Tuesday, June 28, 2011

Uncertainty Lies Ahead

Thailand has had a pretty good year since the demonstrations of April and May, 2010, culminated in a bloody crackdown on May 19 in which 91 people died. The country is largely peaceful, the economy is thriving, unemployment is low, the currency is strong. All are usually good omens for success at the ballot box.

But the national election, which will be held Sunday (July 3) is more likely to muddy than clarify the long-running political drama that has divided the country for more than a decade.. The only thing certain about the election, and more importantly what happens after the votes are counted, is uncertainty, says Finance Minister Korn Chatikavanij.

This election represents another turn in the long-running political cycle drama in Thailand that pits supporters of ex-prime minister, now fugitive, Thaksin Shinawatra, and opponents who are determined that the former premier will never wield power in Thailand again – or set foot in the country if they can help it.

It is an article of faith that elections in a democracy are necessary to clear the air. That may be true when the losing side accepts the legitimacy of the outcome and contents itself with serving as a loyal opposition until the next polling comes around. That has not been the case in Thailand in recent years.

The Bangkok Post described the long-running political stalemate this way: “In Thailand’s electoral democracy election winners cannot rule; [but] those who rule cannot win elections.”

Whenever Thai people have been asked choose, they have unambiguously sided with the party of Thaksin or his proxy. That was true in the last election held in December 2007 and won by the Thaksin-backed People’s Progress Party (PPP), which formed a government under Thaksin surrogate Samak Sundaravej.

Opponents who go by the shorthand name of “yellow shirts” took to the streets of Bangkok in massive demonstration culminating in the occupation of the government house and the capital’s two main international airports, which brought transportation into and out of the country to a half.

The courts eventually disqualified enough PPP members of parliament on various charges (the first prime minister because he had hosted a cooking show on television), so that the government lost its majority in the lower house and was replace by one led by the Democrat Party. That plus some horse trading among minor parties led to the current government of Prime Minister Abhisit Vejjajiva.

Soon the capital was flooded with supporters of the former government, who by then had earned the nickname “red shirts”, and who occupied the commercial center of Bangkok for better part of two months before the police and allegedly the army moved in to suppress the movement and arrest its leaders.

Since it is widely assumed that Thaksin won the hearts and loyalty of so many Thai’s by a boldly populist agenda that included the beginnings of rudimentary health care, development loans to rural areas among other things the current Abhisit government has been, in essence, trying to out-Thaksin, Thaksin.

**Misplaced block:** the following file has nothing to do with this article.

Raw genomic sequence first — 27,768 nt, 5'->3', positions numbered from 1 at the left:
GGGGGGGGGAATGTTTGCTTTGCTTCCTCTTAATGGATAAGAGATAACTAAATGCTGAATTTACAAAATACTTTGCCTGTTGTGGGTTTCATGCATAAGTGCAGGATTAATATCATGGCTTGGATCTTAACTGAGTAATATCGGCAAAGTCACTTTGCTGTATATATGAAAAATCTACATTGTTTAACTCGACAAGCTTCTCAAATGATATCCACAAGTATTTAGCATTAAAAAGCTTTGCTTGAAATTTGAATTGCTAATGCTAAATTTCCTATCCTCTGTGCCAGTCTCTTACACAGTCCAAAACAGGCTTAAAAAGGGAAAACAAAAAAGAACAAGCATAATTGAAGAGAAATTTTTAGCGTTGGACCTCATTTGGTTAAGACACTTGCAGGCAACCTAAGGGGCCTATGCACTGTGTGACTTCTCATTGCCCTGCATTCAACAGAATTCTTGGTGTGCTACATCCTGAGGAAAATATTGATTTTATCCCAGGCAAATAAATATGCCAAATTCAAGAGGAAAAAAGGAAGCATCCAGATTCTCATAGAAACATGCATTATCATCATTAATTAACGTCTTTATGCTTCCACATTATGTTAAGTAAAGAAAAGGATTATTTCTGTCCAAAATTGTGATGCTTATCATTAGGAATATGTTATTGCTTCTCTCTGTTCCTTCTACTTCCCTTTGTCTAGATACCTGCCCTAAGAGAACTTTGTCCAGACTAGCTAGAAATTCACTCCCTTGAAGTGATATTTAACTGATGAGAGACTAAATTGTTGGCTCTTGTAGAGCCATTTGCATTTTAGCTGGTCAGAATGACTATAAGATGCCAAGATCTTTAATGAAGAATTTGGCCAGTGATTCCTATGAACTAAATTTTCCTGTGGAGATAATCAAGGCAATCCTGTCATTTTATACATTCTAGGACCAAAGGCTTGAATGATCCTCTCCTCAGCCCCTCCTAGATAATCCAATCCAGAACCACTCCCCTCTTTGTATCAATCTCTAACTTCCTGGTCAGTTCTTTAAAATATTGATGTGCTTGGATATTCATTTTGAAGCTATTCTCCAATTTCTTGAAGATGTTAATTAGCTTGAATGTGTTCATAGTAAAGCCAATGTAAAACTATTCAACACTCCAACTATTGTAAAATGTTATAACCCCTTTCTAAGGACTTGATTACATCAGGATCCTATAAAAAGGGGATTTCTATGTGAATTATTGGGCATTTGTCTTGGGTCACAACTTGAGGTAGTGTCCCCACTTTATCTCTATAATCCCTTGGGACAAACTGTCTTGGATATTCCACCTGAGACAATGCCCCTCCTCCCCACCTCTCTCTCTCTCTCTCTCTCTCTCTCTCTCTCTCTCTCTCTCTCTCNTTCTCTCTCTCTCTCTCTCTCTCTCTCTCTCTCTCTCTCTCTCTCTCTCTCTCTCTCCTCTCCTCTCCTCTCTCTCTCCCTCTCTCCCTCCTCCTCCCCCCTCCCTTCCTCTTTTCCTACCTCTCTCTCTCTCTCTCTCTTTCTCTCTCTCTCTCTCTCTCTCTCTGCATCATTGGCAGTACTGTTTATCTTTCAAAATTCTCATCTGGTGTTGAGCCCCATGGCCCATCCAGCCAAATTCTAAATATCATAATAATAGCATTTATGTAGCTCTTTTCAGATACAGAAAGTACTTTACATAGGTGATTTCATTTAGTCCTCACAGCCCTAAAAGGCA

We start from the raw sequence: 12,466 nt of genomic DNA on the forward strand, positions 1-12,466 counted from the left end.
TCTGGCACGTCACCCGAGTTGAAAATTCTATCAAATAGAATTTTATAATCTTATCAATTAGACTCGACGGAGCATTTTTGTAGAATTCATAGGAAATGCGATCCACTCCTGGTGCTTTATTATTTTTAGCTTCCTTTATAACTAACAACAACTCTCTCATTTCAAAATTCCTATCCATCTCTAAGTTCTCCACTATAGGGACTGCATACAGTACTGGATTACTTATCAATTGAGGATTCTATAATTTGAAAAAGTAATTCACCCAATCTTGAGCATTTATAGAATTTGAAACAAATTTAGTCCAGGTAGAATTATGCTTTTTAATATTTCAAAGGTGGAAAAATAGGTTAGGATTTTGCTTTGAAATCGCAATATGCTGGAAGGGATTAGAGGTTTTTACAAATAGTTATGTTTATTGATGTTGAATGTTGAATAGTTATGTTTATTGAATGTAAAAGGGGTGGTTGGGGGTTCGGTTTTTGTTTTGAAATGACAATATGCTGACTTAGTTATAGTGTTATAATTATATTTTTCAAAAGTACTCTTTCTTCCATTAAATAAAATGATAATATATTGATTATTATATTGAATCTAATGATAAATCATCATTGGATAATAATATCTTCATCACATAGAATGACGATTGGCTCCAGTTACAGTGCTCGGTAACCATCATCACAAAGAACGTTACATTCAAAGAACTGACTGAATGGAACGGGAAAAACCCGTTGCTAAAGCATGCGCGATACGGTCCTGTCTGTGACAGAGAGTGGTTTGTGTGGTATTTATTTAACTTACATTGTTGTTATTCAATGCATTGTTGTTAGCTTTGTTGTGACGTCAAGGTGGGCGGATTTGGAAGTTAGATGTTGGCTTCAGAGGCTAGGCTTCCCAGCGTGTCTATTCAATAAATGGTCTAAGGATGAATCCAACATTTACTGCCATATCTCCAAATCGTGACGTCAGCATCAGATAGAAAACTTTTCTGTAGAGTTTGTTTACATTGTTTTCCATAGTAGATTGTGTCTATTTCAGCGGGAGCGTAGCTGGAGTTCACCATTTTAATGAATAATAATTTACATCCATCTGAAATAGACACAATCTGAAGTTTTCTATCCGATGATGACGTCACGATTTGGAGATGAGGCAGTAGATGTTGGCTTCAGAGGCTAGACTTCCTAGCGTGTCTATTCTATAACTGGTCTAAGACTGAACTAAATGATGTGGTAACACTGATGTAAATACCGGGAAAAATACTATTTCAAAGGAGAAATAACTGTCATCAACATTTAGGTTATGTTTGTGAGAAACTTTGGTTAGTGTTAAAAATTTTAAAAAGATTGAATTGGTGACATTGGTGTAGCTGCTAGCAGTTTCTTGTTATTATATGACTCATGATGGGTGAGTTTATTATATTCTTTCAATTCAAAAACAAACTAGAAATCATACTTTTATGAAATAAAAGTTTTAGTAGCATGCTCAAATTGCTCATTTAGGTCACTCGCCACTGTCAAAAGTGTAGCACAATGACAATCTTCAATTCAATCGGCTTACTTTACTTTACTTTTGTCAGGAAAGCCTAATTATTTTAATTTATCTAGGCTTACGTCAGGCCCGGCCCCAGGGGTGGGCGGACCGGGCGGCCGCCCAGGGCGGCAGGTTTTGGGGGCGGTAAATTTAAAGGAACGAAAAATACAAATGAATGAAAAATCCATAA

The government has undertaken several initiatives aimed directly at Thaksin’s constituency, such as land reform, income boosting measures, subsidizing food and diesel oil. In some respects the government has expanded on the Thaksin playbook, such as with programs that probably exceed anything the former government tried.

Minister Korn, speaking recently in Japan, freely admitted that many of these programs have a political dimension. “We don’t want the Thaksin folks to have a [political] weapon,” he said. But he also maintained that there were programs that any government concerned with the people’s welfare should undertake.

And yet none of this seems to have done much to loosen the iron grip that Thaksin has on a significant portion of the Thai people. The Pheu Thai party, the latest political vehicle for Thaksin, is reportedly leading in most opinion polls. The main political divide between the Thaksin-supporting north and northeast and the Abhisit’s strength in the south and middle is largely unchanged.

In previous elections, since he was exiled in 2006, Thaksin has been represented in parliament by surrogates (the courts keep disqualifying his party; loyalists simply regroup under a new name – hence Pheu Thai [for Thai] Party). This time the leader and potential prime minister is his 44-year-old sister Yingluck Shinawatra, who has worked in her brother business empire but never been in politics before.

To have the Thaksin party headed by a genuine member of the family is about as in-your-face as you can get. She is happy to be described as a “clone” of her elder brother. “I understand hum, how he handles politics. That will be the one thing I’ve cloned from his logical thinking and vision,” she has said.

If the “red shirts” return to power one might expect that the opposition will hold mass demonstrations. There may be more investigations into the shadowy elements in the armed forces that are believed to have been behind the killings a year ago. It is possible that the judiciary will intervene to disqualify Yingluck, possibly for alleged financial misdeeds.

If Abhisit is able to form a government, expect more street demonstrations by the red shirts. The new government might be more aggressive in persecuting those on the red side who are believed to have torched many of the commercial buildings in Bangkok during last spring’s uprising confident that they will be in power for a long time.

Perhaps the most amazing thing about the situation is how, despite all of the political uncertainty, despite the potential for disrupting post-election chaos, the Thai economy seems to just tick along as if the political disputes were taking place on a different planet.


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